As Ace, Carrey creates a tremendously irritating performance. His wacky antics grate from minute one and never allow the character to become anything other than a manic annoyance. This surprised me. Like I mentioned, I’ve come to enjoy Carrey’s work over the years, so I thought that hindsight would allow me to find value in his Pet performance.

Instead, my current interest in his material may have formed the opposite reaction. Rather than gain appreciation for a performance I may have rejected in a knee-jerk way, I could more fully detect how obnoxious Carrey was in the part. His manic mugging was an extreme turnoff that negated any positives the film otherwise might boast.

And believe it or not, Pet had potential. It features a delightfully quirky premise and goes with a light tone that could make it a fun comedy/detective combination. There’s nothing about the project that doomed it from the start.

The talent undercut it, unfortunately. In addition to Carrey’s dreadful performance, directorial hack Tom Shadyac ruins things from behind the camera. He’s made his name working with manic comedic actors; in addition to hit pairings with Carrey here as well as in Liar Liar and Bruce Almighty, Shadyac directed Robin Williams in the saccharine Patch Adams. Liar succeeded despite Shadyac’s heavy hand, but the director dragged down the others and made them less effective than they should have been.

Shadyac does the same here. Pet comes with a surprisingly Eighties vibe. I know it was made in the Nineties, but it feels like they shot it in 1986 and just didn’t release it until eight years later. This style seems especially noticeable via the movie’s music. The score goes with a cheesy blend of light Eighties hair metal and synth nonsense that feels like outtakes from the Beverly Hills Cop soundtrack. None of this helps the film, as the music actively detracts from any potential success it may otherwise boast.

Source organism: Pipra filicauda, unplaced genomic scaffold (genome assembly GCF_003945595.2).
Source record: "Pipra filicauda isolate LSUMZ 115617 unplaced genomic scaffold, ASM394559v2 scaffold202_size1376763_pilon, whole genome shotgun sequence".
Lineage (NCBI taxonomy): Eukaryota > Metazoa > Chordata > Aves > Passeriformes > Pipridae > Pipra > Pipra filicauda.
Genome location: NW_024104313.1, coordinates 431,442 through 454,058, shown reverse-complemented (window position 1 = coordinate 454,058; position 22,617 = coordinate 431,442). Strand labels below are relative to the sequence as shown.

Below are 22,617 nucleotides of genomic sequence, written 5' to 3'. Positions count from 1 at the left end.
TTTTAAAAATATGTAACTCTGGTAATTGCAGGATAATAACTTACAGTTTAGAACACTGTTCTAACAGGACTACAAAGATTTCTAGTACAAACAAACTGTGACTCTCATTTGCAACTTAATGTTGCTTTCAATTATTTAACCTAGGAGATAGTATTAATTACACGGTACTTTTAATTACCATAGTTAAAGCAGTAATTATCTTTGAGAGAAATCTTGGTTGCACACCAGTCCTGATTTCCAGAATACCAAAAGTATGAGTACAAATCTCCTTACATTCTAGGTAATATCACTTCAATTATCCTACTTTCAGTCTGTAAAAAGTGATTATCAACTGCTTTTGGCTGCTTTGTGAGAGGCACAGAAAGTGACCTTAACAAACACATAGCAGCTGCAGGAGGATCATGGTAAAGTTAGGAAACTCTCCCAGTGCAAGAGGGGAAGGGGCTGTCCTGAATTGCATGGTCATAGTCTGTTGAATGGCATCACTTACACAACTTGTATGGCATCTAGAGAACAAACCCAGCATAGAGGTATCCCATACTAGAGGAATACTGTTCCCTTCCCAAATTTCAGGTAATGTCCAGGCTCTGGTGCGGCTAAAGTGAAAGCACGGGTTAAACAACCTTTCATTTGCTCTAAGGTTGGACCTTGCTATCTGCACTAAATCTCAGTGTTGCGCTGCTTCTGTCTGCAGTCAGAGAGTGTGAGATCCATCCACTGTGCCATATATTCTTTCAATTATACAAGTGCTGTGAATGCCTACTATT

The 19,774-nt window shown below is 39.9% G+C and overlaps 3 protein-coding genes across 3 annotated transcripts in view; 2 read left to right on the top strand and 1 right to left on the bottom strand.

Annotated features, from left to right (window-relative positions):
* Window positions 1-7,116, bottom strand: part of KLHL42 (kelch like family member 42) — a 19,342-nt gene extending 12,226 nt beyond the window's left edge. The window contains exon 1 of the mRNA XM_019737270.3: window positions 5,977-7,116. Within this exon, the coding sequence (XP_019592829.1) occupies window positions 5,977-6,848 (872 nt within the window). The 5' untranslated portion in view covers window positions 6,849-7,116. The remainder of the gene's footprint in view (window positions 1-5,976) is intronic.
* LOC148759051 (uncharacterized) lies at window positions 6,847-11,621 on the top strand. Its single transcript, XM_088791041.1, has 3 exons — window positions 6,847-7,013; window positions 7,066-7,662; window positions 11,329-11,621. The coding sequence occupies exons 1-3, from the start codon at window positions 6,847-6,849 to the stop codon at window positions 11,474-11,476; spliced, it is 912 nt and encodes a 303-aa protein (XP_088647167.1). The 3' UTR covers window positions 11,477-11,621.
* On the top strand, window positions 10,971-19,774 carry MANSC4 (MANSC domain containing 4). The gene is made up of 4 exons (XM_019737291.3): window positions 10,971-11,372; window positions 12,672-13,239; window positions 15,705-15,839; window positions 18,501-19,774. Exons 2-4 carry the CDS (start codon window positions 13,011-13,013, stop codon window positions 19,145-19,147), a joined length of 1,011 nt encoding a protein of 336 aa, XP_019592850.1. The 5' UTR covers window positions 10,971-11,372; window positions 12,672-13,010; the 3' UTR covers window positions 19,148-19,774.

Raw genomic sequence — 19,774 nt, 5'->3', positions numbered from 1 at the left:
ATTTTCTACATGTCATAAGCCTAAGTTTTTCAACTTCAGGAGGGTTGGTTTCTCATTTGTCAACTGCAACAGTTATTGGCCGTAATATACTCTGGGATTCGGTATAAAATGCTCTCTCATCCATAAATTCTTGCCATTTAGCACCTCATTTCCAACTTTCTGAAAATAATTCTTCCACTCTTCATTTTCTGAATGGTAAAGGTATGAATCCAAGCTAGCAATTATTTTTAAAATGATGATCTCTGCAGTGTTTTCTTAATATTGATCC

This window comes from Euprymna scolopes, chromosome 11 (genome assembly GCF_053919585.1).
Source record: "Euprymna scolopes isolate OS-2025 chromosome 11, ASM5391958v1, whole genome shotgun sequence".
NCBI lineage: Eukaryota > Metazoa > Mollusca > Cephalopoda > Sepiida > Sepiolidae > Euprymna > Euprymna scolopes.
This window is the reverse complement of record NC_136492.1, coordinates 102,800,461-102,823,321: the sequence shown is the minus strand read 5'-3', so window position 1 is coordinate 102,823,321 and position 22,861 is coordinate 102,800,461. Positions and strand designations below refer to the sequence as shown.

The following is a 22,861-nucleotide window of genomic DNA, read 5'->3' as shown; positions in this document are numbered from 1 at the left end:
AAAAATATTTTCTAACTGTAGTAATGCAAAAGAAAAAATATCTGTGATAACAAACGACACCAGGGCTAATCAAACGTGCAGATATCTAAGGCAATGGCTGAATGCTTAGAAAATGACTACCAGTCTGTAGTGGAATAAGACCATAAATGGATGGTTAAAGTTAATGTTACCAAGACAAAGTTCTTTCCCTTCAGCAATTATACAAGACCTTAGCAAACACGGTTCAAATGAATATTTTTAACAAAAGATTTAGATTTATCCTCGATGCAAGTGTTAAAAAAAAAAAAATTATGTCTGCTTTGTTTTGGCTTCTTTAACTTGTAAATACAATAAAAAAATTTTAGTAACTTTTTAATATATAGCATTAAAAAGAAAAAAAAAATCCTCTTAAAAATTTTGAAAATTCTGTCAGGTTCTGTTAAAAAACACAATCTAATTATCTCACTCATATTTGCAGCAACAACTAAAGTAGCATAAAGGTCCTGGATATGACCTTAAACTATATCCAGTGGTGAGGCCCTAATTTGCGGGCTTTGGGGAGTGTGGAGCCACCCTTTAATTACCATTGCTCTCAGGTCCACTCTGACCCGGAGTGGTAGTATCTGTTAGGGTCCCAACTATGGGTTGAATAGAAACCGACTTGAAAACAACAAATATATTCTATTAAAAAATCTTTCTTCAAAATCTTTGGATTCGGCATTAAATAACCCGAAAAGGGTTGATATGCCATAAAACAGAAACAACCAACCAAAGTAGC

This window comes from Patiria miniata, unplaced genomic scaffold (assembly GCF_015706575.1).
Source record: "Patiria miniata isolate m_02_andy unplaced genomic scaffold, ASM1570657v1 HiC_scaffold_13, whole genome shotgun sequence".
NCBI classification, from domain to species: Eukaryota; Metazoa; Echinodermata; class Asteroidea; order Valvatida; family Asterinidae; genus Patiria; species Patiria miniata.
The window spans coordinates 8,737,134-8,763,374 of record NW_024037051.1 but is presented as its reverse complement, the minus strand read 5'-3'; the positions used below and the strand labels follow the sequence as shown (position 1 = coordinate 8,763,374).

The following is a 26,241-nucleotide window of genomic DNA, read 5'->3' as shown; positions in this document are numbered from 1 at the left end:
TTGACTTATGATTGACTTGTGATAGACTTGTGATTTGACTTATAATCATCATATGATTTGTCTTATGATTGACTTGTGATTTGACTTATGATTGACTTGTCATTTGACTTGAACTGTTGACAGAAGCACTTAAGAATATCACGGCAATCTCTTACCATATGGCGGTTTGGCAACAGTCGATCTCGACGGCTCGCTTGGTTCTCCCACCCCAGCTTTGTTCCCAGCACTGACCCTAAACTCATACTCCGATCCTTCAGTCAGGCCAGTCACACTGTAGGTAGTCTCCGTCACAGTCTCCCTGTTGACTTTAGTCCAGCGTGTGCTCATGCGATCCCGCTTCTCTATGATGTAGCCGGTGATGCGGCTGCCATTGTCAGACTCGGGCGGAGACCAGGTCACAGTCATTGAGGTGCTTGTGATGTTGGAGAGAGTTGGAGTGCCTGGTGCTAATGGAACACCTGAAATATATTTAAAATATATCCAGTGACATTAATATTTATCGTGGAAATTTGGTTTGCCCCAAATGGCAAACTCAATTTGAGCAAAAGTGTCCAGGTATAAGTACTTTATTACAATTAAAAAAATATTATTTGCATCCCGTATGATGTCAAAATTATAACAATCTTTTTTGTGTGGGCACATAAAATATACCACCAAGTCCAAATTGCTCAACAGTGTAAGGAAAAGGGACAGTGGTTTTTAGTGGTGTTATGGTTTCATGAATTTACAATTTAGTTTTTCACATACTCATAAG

Frankly, I felt shocked by how much I disliked Ace Ventura Pet Detective. It relies way too much on Jim Carrey’s extreme mugging and doesn’t bother to attempt much else. The movie consistently irritates and produces painfully few laughs along the way.

The DVD Grades: Picture B+/ Audio C-/ Bonus B-

Ace Ventura Pet Detective appears in an aspect ratio of approximately 1.85:1 on this single-sided, double-layered DVD; the image has been enhanced for 16X9 televisions. This marked the film’s first widescreen presentation on DVD, and it looked mighty darn good.

Only a few minor issues affected sharpness. Some shots came across as slightly ill-defined, though those cropped up infrequently. The majority of the movie demonstrated solid clarity and delineation. I noticed no jagged edges or shimmering, though some edge haloes appeared at times. Source flaws were surprisingly minor. In fact, other than a little grain, this was a really clean transfer.

Colors came across well. The movie used a vivid, varied palette and always demonstrated tones that were quite attractive. The hues seemed lively and full. Blacks also appeared rich and dense, while low-light shots displayed good definition and visibility. Overall, this ended up as a more than satisfying picture.

Imagine my surprise when I saw that Detective included a DTS 5.1 soundtrack along with the expected Dolby Digital 5.1 mix. Not that I heard any significant differences between the pair. The DTS version was louder, but otherwise the two mixes demonstrated similar characteristics.